Solar eclipse: A celestial event during which the sun is entirely obscured from view for a short time due to the path of the moon, which brings it between Earth and the sun

Lunar eclipse: A celestial event during which the moon is entirely obscured from view for a short time due to the path of the Earth, which brings it between the moon and the sun. At that time, the moon sits in the Earth’s shadow and no light from the sun illuminates it.

Solar wind: The stream of charged particles in the form of plasma that make the air glow at Earth’s magnetic poles, creating the aurora borealis (the Northern Lights).

Solar mass: The mass of our sun. It is used as a standard unit of measurement of space bodies.

Our eight planets, in order from the sun: Mercury, Venus, Earth, Mars, Jupiter, Saturn, Uranus, Neptune. Gas giants: Jupiter, Saturn, Uranus, Neptune. Rest are rock. Jupiter is largest, Mercury is smallest. Jupiter has the Great Red Spot, a permanent gas storm. Saturn is very light, light enough to float in water.

The Milky Way: The name of the galaxy our solar system is in. It is about 100,000 light years across. It contains one star, eight planets, many moons, and an asteroid belt. The Milky Way doesn’t orbit anything, but other galaxies orbit it and Andromeda, the closest neighboring galaxy.

Andromeda: The nearest large galaxy to the Milky Way

The Local Cluster: The galaxy cluster our galaxy is in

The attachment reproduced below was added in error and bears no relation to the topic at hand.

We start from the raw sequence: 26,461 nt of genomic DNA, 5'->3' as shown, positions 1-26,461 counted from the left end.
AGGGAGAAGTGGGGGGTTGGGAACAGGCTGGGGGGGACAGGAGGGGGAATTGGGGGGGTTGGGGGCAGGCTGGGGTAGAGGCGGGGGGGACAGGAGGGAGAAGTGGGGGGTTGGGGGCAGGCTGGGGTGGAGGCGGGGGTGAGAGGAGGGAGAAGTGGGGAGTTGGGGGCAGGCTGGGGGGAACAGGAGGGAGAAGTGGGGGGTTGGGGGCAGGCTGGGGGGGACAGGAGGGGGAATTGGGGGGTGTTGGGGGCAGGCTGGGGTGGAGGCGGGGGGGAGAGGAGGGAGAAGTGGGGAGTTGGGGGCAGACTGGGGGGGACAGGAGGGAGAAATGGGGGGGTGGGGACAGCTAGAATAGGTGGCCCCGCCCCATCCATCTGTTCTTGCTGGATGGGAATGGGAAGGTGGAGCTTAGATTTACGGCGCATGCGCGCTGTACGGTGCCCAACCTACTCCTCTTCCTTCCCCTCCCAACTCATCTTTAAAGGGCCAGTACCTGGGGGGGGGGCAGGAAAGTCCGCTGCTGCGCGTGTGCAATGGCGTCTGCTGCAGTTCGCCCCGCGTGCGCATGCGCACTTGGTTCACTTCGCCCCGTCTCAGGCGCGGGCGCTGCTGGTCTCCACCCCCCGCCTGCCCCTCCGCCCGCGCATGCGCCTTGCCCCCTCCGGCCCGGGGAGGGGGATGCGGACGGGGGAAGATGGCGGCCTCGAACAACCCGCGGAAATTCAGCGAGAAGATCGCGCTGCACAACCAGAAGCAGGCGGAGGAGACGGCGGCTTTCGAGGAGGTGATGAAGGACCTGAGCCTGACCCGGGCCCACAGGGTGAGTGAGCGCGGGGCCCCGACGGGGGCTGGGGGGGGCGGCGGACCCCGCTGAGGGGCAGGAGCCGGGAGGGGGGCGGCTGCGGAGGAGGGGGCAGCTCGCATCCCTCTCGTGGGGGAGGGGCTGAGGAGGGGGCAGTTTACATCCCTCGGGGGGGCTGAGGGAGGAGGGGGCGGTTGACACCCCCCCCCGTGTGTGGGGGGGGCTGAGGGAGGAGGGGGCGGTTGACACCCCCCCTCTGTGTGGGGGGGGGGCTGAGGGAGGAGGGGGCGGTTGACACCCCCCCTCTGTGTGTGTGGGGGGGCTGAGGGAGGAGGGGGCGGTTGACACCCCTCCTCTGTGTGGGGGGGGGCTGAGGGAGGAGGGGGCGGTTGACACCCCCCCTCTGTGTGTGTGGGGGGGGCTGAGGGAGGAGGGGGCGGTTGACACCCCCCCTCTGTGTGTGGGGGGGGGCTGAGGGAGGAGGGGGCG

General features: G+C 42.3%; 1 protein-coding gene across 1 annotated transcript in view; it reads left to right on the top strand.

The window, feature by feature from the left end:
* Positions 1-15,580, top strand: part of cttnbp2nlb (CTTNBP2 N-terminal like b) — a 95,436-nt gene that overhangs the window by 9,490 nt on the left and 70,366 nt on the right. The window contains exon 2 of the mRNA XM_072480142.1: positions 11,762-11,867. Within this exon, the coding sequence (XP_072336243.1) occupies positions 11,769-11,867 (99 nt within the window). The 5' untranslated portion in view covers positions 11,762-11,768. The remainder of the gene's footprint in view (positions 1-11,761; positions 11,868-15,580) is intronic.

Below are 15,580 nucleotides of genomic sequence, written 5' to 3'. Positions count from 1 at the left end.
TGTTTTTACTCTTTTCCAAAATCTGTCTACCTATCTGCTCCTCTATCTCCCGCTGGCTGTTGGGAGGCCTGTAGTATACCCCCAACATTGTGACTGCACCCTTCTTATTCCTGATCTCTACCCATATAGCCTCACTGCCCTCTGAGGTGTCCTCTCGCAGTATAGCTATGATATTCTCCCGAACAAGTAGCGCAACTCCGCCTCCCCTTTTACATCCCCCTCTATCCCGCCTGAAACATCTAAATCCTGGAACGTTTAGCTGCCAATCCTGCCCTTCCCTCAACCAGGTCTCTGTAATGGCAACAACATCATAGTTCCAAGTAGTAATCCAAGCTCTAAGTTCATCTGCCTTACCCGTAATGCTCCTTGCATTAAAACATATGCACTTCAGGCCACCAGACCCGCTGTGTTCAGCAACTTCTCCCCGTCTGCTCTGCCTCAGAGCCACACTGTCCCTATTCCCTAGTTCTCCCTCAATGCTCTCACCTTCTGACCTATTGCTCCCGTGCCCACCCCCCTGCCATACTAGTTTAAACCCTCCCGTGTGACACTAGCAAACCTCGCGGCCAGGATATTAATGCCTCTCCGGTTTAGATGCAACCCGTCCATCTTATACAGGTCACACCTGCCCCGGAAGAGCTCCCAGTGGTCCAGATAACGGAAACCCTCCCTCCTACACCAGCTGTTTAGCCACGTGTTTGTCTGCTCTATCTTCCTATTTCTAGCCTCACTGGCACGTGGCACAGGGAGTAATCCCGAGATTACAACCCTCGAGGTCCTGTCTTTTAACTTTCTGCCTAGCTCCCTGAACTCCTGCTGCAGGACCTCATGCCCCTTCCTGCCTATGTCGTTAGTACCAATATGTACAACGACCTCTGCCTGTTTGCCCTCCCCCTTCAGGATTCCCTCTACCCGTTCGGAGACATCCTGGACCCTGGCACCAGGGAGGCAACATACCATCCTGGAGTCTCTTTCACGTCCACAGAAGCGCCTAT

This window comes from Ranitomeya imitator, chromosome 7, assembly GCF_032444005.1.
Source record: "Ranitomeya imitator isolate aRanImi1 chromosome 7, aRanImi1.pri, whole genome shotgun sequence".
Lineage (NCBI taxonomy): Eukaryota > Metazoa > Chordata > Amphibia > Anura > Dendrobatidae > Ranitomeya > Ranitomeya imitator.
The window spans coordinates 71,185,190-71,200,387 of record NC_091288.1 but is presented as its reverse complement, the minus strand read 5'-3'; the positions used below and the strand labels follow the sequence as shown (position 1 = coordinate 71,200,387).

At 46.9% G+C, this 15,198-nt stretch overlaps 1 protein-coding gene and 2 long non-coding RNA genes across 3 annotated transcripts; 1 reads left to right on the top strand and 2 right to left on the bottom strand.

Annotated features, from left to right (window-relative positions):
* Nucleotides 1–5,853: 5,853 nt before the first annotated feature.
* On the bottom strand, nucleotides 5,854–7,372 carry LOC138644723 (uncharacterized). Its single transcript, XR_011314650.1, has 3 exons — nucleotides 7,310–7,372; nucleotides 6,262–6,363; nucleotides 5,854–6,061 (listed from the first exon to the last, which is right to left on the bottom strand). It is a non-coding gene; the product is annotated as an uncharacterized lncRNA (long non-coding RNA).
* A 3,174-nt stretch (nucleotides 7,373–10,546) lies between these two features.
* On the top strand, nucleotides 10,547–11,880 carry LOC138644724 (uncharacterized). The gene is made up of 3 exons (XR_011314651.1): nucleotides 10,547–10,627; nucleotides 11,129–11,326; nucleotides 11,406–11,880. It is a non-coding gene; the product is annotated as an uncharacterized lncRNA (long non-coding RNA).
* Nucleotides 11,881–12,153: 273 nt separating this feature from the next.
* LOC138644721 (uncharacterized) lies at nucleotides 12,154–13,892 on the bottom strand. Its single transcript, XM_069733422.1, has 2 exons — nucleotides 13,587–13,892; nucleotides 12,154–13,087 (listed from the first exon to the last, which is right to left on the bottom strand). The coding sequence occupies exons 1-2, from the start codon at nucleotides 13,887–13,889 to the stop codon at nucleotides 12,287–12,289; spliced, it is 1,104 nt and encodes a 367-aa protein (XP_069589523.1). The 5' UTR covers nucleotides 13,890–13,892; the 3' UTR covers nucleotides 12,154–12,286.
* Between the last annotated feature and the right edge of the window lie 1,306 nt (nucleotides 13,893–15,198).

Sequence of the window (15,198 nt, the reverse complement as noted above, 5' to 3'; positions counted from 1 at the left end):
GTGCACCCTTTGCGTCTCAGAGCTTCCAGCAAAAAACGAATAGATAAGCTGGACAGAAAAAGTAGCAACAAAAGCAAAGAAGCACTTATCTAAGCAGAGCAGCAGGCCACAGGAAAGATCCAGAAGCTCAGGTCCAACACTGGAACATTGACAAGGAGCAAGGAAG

Supercluster: A group of galaxy clusters

Virgo Supercluster: The supercluster our galaxy is in

Asteroid: A big lump of rock or metal in space

Meteoroid: Dust or small space rocks (house-sized to coffee-ground sized) in orbit around the sun

Meteor/shooting star: A meteoroid that burns up in a planet’s atmosphere

Meteorite: A meteoroid that hits the surface of a planet

Comet: A ball of dirty ice floating around space. When close enough to the sun, the ice melts partway and the solar wind blows a trail of gas and dust behind it, making a tail.

Nebula: Big cloud of gas and dust that stars are formed in

Pulsar: A collapsing star that instead of becoming a black hole keeps spinning faster and faster and getting denser as it collapses. It gives off waves (pulses) of electrons.

Supernova: A very large star that has reached the end of its life (and its supply of gas) and is exploding

Red Giant: A smaller or medium-sized star that is near the end of its life and has swelled up and turned red

White dwarf: A star that results from the Red Giant’s exterior gas burning off. After a time, it cools and fades away.

Binary star:

Neutron star:

Black hole: A supercondensed, superheavy ball of matter and energy whose gravity pulls in everything near it and from which nothing, not even light, can escape. Some are the remains of very large stars that, instead of dying, collapsed. Some black holes are only a few miles across, while others are several million miles across. Black holes continuously draw in more matter and expand due to their huge gravitational force.

Event horizon: The boundary surrounding a black hole that, once matter crosses, no escape is possible–it will be pulled into the black hole

The Big Bang: The (theoretical) explosion that created the universe. This explosion may have happened approximately 15 billion years ago. It occurred when all energy and all matter in existence somehow gathered into a tiny speck with virtually no empty space between particles, then, under this enormous pressure, suddenly exploded and became randomly distributed in space. As the matter cooled, gravity caused larger bits to attract smaller bits and form large stars and planets.